One notable change on the Xbox One version affects the game's in-built video capture, which allows players to edit their takedowns into short video clips. On the PC version, all media is uploaded to Superhot's parody social network, Killstagram. The Xbox One abandons this additional service by directly integrating the console's onboard Game DVR, for more streamlined access to gameplay captures.
The value to be found in Superhot is a matter of perspective, mostly dependent on what the player looks for in a first-person shooter. While personally I found the unique concept alone was worth the cost, it's understandable that some gamers may hold off until a price reduction.
The lackluster story packaged alongside Superhot doesn't harm the experience, but with the main campaign clocking in at around four hours, the price point of $24.99 is open to criticism. The story mode could have been longer to add extra value to the package, but when considering modern triple-A shooters can clock in with an eight-hour campaign, the pricing seems reasonable.
That said, there are multiple ways to enjoy the game after the story has concluded, with a wave-based survival game mode and numerous challenges.
For anyone who grew up with a love of action movies, Superhot's value can be found in the concept alone. The game has managed to capture the choreographed combat of classic action movies and implement this into an interactive scenario. Superhot is among the best indie games available on the Xbox One, successfully executing a unique and innovative idea.
Whether a fan of puzzle games, or first-person shooters, Superhot is an unmissable experience. The shoehorned-in story line didn't affect my experience in a negative way, but acted as a way to loosely tie the game's levels together. Aside from these minor flaws, Superhot never fails to impress, riding on the back of action movie nostalgia.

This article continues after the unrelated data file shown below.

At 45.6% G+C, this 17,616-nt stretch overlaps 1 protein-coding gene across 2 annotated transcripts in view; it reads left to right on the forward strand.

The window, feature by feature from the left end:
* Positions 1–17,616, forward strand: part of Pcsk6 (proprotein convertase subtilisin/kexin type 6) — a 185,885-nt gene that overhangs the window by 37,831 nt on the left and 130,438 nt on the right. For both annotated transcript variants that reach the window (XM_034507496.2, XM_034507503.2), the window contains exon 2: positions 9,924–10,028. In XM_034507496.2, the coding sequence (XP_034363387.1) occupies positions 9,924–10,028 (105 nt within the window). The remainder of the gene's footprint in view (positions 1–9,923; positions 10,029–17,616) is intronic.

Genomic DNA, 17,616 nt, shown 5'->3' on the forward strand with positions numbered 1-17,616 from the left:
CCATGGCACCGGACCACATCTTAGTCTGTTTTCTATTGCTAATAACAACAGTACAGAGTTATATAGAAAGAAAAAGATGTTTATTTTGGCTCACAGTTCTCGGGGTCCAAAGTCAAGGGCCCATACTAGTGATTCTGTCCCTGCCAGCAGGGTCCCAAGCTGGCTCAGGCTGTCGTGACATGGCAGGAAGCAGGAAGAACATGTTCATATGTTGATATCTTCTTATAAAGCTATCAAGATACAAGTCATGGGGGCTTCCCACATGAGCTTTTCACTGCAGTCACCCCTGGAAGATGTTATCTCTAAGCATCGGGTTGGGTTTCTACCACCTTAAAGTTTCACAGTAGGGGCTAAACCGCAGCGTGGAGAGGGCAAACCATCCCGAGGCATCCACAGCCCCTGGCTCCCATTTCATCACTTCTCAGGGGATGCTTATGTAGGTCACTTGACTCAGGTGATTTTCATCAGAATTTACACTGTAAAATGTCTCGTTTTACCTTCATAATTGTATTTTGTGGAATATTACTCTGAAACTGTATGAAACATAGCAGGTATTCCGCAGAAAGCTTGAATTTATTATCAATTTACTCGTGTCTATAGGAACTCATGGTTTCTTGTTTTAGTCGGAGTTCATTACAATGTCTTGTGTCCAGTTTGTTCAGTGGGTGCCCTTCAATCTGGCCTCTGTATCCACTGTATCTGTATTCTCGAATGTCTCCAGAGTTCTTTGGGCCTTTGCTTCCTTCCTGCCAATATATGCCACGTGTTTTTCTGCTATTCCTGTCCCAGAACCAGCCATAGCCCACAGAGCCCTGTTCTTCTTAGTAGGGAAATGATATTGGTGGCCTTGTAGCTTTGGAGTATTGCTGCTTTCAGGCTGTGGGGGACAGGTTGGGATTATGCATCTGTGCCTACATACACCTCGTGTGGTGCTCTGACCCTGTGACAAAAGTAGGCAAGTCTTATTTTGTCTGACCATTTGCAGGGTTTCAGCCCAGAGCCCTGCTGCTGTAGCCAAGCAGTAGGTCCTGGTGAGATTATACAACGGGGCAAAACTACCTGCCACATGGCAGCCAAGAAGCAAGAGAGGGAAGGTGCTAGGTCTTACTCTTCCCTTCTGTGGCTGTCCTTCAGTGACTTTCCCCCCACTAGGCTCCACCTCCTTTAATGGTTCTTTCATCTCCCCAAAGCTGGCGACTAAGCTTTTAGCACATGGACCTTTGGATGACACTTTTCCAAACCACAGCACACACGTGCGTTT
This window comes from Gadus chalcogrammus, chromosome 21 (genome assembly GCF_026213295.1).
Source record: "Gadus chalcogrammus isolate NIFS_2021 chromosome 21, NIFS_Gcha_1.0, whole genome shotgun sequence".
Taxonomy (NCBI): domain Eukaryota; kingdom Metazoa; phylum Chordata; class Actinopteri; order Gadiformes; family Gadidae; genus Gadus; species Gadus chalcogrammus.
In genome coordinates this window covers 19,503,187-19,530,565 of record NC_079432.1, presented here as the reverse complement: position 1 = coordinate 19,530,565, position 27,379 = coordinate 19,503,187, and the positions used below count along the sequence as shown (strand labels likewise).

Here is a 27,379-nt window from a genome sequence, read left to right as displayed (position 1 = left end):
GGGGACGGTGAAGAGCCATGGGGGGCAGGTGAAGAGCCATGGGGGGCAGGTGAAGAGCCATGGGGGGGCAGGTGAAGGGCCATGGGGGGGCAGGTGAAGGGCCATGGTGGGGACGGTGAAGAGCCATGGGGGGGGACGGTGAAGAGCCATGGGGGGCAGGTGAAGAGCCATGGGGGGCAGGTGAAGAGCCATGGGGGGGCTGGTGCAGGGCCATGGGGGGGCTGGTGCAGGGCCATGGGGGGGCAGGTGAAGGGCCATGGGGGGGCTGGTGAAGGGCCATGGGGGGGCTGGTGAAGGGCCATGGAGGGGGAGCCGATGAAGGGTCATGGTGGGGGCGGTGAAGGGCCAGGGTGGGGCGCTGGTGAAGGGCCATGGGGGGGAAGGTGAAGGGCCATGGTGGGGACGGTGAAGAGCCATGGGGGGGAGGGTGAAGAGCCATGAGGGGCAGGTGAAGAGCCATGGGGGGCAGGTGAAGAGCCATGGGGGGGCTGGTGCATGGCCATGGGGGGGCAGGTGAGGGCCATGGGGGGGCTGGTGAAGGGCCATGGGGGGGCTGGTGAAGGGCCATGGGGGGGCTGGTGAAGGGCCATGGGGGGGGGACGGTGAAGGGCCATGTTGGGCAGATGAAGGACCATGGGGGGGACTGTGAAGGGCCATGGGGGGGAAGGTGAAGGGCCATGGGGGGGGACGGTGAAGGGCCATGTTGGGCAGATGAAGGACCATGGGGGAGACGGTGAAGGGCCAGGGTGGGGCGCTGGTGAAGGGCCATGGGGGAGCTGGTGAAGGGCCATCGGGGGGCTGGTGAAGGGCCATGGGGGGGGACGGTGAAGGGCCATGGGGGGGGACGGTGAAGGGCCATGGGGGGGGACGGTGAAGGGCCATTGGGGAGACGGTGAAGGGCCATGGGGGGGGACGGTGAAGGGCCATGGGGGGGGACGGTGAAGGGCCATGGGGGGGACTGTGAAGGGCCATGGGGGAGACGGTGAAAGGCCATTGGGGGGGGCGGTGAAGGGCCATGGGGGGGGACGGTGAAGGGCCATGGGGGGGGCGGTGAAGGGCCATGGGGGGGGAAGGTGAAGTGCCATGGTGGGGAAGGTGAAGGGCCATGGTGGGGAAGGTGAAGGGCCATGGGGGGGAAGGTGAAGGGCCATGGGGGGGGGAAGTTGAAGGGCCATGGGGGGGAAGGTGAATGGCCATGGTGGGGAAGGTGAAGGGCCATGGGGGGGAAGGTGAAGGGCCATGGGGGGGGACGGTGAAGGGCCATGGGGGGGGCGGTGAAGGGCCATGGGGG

- Innovative and perfectly executed 'time-bending' concept
- Flawless portrayal of a digital world
- Stays fresh with new game mechanics frequently introduced
- Makes you a total badass
- Weak attempt to tie in a storyline
- Main story mode should have been longer
See SUPERHOT on the Xbox Store (opens in new tab)
This review was conducted on Xbox One using a copy provided by the developer.
Matt Brown is Windows Central's Senior Games Editor, Xbox & PC, at Future. Following over seven years of professional consumer technology and gaming coverage, he’s focused on the world of Microsoft's gaming efforts. You can follow him on Twitter @mattjbrown.
I saw this mentioned on Major Nelsons Xbox Live profile, I think he uploaded a video. Glad to have this decent review to find out more about it. I just wish there were Trials for the ID@Xbox games like there was for Xbox Live Arcade. In fact, Xbox 360 seemed to have WAY more demos in general. It's something I miss from those days (and earlier when demos would come on magazine covers lol)
I agree 100%. I purchased way more arcade games last generation compared to ID games this generation. Only because I could try before I buy.
Ya man miss those days when I eagerly used to wait for the next computer gaming world magazines
I don't think there's anything wrong with a game being purely gameplay mechanics. Especially a lower budget indie game.
Not every game has to be freaking Quantum Break, you know. Which to be honest is something that personally I don't enjoy and turns me away from some games (like to some extent QB). While I understand the majority of people rock this whole "this game is like a movie" thing, I think it's ridiculous to demand that from every game. There has to be some games which you fire up and get to the action, kill the bad guys and forget your head is filled with troubles and even neurons.
I think the best way to approach this game is to think of it like an action movie. Lots of badass takedowns, killing and cool scenes, loosely tied together by a psuedo-story. It's a great game in my opinion and a gem in the ID@Xbox program.
Yeah, but only jumping into the action scenes of a movie, I like that kind of thing because it's pure action. This is why I like Evolve too, though it's why some people don't like it.
The quote "No plot, no purpose, just killing red guys" comes from the game itself, and it's a little ironic. Plot is there if you look for it, delivery is subtle, and pretty cool once you dig for it.
Yeah. The fourth time you knock a guy's pistol out of his hands in slow-motion and grab it in mid-air, only to pivot and shoot another NPC, is about when you get this :p